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Joseph Schlitz Brewing Co.

edited by Mike Reilly

Revised 08/15/2015

Royal Ruby Glass

    Anchor Hocking made many different pattern dinner sets and novelty items using Royal Ruby (created first in 1938), sometimes combining it with crystal. There are apothecary jars, cigarette boxes and powder boxes combining ruby and crystal glass. There are at least thirteen different shapes of vases ranging from 3-3/4 inches to 9 inches tall.

    Anchor Hocking made Royal Ruby beer bottles for Schlitz Brewery for a limited time. These beer bottles are trademarked with either the Anchor "H" or a script Royal Ruby.

    There are many different pitchers, vases, bowls, and ashtrays to choose from. This variety makes Royal Ruby collecting a very versatile hobby. A collector can accumulate a dinner set or just serving pieces.

Note: One of the references used for the above piece is

Those Royal Ruby Beer Bottles

by Robert Jaeger

    The ruby bottles are not considered antique in the true meaning, but are very collectible.

    Ruby bottles were made by Anchor Hocking Glass Corp. of Lancaster, Ohio, between 1950 and 1963. In 1948, Mr. Uihlein of Schlitz, requested Anchor Hocking Corp. to submit sample bottles of ruby color. (Editor's note: It's been said that the reason for the request was the up-coming 100th anniversary of the Jos. Schlitz Brewing Co.)

    The color of the bottle is obtained by the addition of cuprous oxide to a glass batch under reducing conditions, the color being developed by reheating the glass. Workmanship, color, smoothness, and appearance are of the highest quality. Copper ruby glass was used for tableware from 1939 to 1943. During the war, key ingredients were unobtainable. Ruby glass was again available in 1948. In 1949 and 1950, Schlitz proceeded with a run of 50 million bottles. Again in 1963, four million bottles were used.

    Cost of the bottles was cited as the chief reason for not continuing the use of ruby bottles. Schlitz Brewing Co. used four sizes of rubys. They were a 7oz - 12oz - 16oz and 32oz. The 16oz bottle as of today (Editor's Note: This article was written by Mr. Jaeger in the late 1970's to early 80's) is the most rare of all the bottles used by Schlitz.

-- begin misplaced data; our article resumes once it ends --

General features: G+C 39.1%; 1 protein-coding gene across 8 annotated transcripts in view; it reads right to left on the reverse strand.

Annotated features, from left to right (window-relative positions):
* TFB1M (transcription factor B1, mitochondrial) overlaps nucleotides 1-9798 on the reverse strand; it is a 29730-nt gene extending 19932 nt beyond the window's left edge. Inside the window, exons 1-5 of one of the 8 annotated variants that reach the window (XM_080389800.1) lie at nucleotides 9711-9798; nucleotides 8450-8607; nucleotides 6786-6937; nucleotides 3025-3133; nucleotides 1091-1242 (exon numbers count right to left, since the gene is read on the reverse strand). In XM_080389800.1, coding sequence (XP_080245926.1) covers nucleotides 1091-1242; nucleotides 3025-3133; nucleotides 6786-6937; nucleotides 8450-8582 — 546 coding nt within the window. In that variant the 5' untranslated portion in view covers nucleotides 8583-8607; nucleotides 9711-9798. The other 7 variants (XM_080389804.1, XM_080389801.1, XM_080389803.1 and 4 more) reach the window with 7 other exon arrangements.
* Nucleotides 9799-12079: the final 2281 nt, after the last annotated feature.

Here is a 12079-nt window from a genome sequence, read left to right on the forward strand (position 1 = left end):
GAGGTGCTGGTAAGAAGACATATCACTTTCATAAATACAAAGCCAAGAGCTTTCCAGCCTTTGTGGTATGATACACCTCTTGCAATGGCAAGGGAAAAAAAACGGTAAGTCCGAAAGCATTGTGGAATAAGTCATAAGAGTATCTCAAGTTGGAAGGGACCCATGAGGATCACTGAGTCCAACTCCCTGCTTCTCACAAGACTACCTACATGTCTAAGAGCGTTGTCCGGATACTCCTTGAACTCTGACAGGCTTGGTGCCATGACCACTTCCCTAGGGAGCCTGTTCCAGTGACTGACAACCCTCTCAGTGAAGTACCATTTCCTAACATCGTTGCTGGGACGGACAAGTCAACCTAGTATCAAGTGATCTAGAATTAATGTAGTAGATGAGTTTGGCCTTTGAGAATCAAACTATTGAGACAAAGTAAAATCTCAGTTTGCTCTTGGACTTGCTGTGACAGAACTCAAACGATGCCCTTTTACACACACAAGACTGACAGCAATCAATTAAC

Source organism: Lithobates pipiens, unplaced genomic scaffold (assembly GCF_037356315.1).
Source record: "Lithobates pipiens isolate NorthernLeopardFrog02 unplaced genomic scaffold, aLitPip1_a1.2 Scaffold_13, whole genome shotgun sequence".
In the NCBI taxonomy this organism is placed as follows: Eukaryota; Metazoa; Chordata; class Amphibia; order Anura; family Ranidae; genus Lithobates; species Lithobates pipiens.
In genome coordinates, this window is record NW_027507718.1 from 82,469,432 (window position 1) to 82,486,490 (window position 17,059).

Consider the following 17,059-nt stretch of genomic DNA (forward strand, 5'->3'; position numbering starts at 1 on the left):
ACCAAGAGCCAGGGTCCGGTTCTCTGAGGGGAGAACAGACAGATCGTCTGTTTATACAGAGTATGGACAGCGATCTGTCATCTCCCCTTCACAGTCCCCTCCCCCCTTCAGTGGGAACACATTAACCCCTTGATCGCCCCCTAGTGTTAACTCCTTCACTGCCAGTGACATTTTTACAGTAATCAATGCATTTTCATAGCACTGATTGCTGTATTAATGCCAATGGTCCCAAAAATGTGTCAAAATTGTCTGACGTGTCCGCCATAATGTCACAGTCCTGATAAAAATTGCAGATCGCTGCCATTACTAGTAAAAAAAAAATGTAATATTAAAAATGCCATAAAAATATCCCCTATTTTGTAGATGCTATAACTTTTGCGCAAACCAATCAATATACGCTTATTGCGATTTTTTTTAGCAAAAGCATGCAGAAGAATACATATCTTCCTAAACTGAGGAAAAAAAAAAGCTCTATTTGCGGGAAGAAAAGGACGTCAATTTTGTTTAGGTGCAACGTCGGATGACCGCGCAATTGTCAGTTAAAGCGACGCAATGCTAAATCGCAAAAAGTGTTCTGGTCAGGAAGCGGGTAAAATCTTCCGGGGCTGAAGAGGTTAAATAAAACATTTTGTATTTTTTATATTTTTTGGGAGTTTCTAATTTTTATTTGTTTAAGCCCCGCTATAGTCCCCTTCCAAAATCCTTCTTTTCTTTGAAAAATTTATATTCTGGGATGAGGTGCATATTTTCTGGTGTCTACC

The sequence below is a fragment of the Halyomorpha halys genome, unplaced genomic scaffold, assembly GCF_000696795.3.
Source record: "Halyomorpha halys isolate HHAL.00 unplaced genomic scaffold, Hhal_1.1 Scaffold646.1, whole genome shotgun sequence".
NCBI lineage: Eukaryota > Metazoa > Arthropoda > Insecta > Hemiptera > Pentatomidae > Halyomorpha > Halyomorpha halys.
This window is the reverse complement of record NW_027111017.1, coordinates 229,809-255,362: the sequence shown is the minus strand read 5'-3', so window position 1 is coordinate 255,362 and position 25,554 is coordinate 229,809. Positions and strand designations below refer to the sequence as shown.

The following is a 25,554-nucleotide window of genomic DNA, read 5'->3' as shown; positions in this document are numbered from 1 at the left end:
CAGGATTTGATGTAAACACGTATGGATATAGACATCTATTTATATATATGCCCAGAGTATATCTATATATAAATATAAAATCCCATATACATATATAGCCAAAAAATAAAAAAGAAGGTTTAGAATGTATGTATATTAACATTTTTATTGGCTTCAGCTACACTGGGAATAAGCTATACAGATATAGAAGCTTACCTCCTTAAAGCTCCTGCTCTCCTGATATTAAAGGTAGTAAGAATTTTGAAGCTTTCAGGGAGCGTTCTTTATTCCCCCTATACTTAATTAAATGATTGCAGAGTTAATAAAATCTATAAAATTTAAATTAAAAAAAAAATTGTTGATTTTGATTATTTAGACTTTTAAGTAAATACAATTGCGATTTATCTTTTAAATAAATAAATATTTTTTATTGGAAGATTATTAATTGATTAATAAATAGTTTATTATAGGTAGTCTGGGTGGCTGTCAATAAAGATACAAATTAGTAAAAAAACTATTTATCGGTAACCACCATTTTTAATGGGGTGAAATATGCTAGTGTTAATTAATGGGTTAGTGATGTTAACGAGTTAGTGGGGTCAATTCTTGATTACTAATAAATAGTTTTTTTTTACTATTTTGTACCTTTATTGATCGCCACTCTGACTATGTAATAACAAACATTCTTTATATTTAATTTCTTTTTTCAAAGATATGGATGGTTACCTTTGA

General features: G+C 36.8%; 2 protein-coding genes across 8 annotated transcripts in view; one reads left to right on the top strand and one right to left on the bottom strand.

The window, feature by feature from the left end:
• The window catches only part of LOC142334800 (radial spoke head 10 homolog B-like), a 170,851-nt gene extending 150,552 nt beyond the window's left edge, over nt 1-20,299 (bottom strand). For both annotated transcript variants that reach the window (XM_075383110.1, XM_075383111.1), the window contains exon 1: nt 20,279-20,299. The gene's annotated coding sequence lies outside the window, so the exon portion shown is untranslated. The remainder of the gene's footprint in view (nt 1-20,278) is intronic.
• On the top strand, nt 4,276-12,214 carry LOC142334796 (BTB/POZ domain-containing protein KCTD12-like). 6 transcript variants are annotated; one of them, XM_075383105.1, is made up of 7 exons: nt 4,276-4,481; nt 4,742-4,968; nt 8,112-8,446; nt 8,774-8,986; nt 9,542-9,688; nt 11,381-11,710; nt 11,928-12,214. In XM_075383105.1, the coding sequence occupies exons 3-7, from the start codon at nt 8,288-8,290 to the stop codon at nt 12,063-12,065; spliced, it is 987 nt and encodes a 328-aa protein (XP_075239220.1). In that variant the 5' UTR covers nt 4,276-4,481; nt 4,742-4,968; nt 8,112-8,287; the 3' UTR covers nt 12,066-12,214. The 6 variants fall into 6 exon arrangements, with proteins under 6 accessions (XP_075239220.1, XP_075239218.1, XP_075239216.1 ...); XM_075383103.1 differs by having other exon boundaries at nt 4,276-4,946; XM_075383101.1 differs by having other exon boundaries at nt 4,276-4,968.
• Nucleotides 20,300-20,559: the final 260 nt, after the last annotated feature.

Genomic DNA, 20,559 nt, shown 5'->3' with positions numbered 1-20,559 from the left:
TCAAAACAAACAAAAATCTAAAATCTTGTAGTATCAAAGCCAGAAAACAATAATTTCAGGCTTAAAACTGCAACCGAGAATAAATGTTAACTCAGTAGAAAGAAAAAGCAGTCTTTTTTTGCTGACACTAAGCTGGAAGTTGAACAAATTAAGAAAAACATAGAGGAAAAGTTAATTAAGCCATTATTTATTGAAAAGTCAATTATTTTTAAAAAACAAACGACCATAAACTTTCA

This does not mean there are no other ruby bottles. There are 37 different sizes and shapes of ruby bottles that I know of. Rubys are used as wine, whiskey, juice, catsup, baby food, aspirin, pill, salad dressing, bank (?), instant coffee, chili sauce and peroxide bottles. Also many different sizes. The value of the bottles is low on some and very high on others.

The Bottles

7 OZ. Ruby Red Schlitz Bottle. This bottle is what they call an air filled bottle. They were made and capped empty. Used for display purpose. This bottle was never meant to be filled. Signed on the bottom of the bottle 54 67-22 5 50 Royal Ruby Anchor Glass. With the Anchor Hocking symbol. This bottle is shown in the Gene Florence book. Fire King and Anchor Hocking Price Guide.

ROYAL RUBY SCHLITZ BOTTLE 9 OZ (Not according to Mr. Jaeger's article(?)) - It is marked with the #28-then-#67-22, then 5 and anchor symbol and 50. Royal Ruby and Anchorglass all on bottom of bottle.

Royal Ruby by Anchor Hocking made in 1963 for Schlitz; 5 3/4" tall by Anchor Hocking originally held 12 oz. Schlitz Beer. Embossed "NOT TO BE REFILLED NO DEPOSIT*NO RETURN" around shoulder, and says on bottom "5 168-38B 63 ROYAL RUBY 124". Stippling around foot and shoulder.

ROYAL RUBY 32 OZ SCHLITZ BOTTLE;  It says 86, then 8585C under that, then 5 and anchor symbol and 50, under that, then Royal Ruby and then Anchorglass all on the bottom of bottle. Two thirds of the bottle has a stippled effect.

ROYAL RUBY 32oz SCHLITZ BEER BOTTLE - Anchor Hocking - Embossed Markings on Bottom 46 8585c 5 {Anchor} 49 Royal Ruby Anchorglass. (Editor's Note- These two 32oz bottles seem the same except for the number 49 or 50 after the anchor symbol. Two different years  of manufacture?)


Borden’s Royal Red Ruby Milk Bottle - RARE!